- The Washington Times - Wednesday, November 21, 2001

People who never met or even knew Allen Boyle while he was alive were praying fervently for his family in recent weeks.

Mr. Boyle, a Navy petty officer 3rd class from Fredericksburg, Va., died in the September 11 terrorist attack on the Pentagon. His family was devastated by the loss.

Americans grieved over the loss of life at the Pentagon, the World Trade Center and the hijacked flight that crashed in a Pennsylvania field, but few knew what they could do to make a difference.

Albuquerque resident Lenya Heitzig found herself staring at the nonstop television coverage and praying about what she could do. An idea came to mind: She could remember the victims by praying daily for the survivors, one at a time.

Trying to think about the nearly 5,000 victims who died at the various locations just didn't work. It was "too much to wrap my brain around," she said. "But I knew I could wrap my heart around one person, one victim and their family."

She began making Mercy BANDs, sterling-silver bracelets engraved with the names of those killed in the attacks. BAND is an acronym for "Bearing Another's Name Daily."

Mrs. Heitzig, who is a pastor's wife, hopes her project fosters mercy, which Webster's defines as "relief of distress or compassion shown to victims of misfortune. A blessing that is an act of divine compassion."

"That's part of what made us great," she said, "bearing and standing with each other. Right now the mainstream media is continually tapping into fear, and there are so many other emotions that we can tap into as human beings, [namely more] mercy and less fear."

Her family members are wearing bracelets. Hers displays the name of Alfred Marchand, the Alamogordo, N.M., flight attendant killed when United Flight 175 crashed into the World Trade Center. Her husband, Skip Heitzig, pastor of Calvary Church of Albuquerque, wears a bracelet engraved with the name of New York Fire Chief Peter Ganci. Her teen-age son, Nathan, wears one for Michael Fiore, a New York firefighter.

Mrs. Heitzig, whose nonprofit organization Mercy BAND sells the bracelets for $20 apiece, emphasized that the bracelets were not a means to raise money; they were a ministry to "raise mercy." She said, "I don't care about the money. I'm not in it for the business; it's the mercy I'm able to show."

Each bracelet costs about $14 to make. Additional expenses include $1.50 for shipping, 50 cents for printing additional brochures and $1 to make a Web site order. The remaining $3 is a buffer in case of miscalculations, said Mrs. Heitzig, who has invested $1,000 in the project.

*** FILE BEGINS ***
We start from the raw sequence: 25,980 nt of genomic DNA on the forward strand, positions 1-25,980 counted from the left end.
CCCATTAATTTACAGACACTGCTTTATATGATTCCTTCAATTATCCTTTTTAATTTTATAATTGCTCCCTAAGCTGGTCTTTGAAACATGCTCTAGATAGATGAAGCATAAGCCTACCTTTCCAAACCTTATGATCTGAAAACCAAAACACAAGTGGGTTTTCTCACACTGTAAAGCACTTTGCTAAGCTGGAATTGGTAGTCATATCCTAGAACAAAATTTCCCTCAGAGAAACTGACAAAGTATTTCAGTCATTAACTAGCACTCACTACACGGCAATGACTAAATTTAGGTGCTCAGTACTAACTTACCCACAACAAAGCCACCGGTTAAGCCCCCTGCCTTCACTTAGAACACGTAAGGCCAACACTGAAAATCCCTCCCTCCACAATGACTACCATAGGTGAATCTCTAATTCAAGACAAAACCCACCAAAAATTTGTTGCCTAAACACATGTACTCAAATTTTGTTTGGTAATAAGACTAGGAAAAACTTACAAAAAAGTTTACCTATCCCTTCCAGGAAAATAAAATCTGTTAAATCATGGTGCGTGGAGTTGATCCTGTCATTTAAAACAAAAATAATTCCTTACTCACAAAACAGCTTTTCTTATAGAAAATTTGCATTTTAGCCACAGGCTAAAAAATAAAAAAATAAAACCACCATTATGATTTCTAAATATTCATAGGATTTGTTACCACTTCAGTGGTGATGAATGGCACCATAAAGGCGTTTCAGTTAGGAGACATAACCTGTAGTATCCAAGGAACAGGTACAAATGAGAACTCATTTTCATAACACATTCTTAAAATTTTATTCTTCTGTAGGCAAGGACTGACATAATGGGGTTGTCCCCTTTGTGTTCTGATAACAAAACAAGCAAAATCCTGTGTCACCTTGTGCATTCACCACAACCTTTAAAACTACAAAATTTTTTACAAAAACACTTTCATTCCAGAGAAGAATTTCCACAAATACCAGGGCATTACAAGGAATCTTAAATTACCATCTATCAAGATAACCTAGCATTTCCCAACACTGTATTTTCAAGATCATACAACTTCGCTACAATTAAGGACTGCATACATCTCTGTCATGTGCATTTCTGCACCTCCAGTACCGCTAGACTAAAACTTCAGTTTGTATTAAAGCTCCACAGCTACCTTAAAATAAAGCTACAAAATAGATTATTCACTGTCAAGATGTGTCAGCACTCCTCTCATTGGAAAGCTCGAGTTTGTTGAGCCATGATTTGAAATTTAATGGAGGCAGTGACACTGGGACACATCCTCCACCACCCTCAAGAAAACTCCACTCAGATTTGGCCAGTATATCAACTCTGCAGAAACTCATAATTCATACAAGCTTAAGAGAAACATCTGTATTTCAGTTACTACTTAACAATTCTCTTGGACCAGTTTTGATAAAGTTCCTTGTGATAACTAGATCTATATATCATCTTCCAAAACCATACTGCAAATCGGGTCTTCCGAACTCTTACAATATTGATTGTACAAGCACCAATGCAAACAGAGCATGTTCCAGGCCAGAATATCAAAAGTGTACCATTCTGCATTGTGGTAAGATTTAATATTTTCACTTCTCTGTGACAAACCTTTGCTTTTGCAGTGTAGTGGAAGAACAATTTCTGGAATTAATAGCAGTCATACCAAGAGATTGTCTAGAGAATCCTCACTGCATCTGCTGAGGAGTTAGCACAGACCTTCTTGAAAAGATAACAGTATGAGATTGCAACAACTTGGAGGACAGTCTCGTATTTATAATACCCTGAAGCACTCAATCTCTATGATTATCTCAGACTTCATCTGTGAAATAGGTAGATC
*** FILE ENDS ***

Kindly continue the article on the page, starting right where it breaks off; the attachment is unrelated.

Any money left over will go to a victims' relief fund, she said.

The Mercy BAND project was assisted by a graphic artist who volunteered to design the brochure and a printer who published the first 7,000 free. A jeweler agreed to make the bracelets. A friend persuaded a bank to donate four computers. A businessman donated four telephones. The church gave her some warehouse space. A Web site, www.mercyband.org, was created.

Within two weeks, her first batch of bracelets was available, along with explanatory brochures, and 15,000 bracelets sold in 24 hours. The Billy Graham Evangelistic Association is backing the project with ad space in its magazine and radio broadcasts.

A compact disc of various Christian musicians, including Crystal Lewis, Fernando Ortega, Sherri Youngward and Phil Keaggy, have offered to make a compilation CD of contemplative, meditative songs to inspire the wearers of the band to pray, especially the Lord's Prayer. Some of the passengers on United Airlines Flight 93 that crashed in Pennsylvania recited the prayer before they died. Mrs. Heitzig is encouraging Mercy BAND wearers to pray this prayer on behalf of the nation and the victims' families. The CD "Mercy BAND" will be available in Christian bookstores in December.

Mrs. Heitzig says her husband is amazed at the project's success.

"He's just kind of astonished, too," she said. "Every once in a while we 'high five' each other, like, 'Can you believe that?'"


Copyright © 2018 The Washington Times, LLC. Click here for reprint permission.

The Washington Times Comment Policy

The Washington Times welcomes your comments on Spot.im, our third-party provider. Please read our Comment Policy before commenting.

 

Click to Read More and View Comments

Click to Hide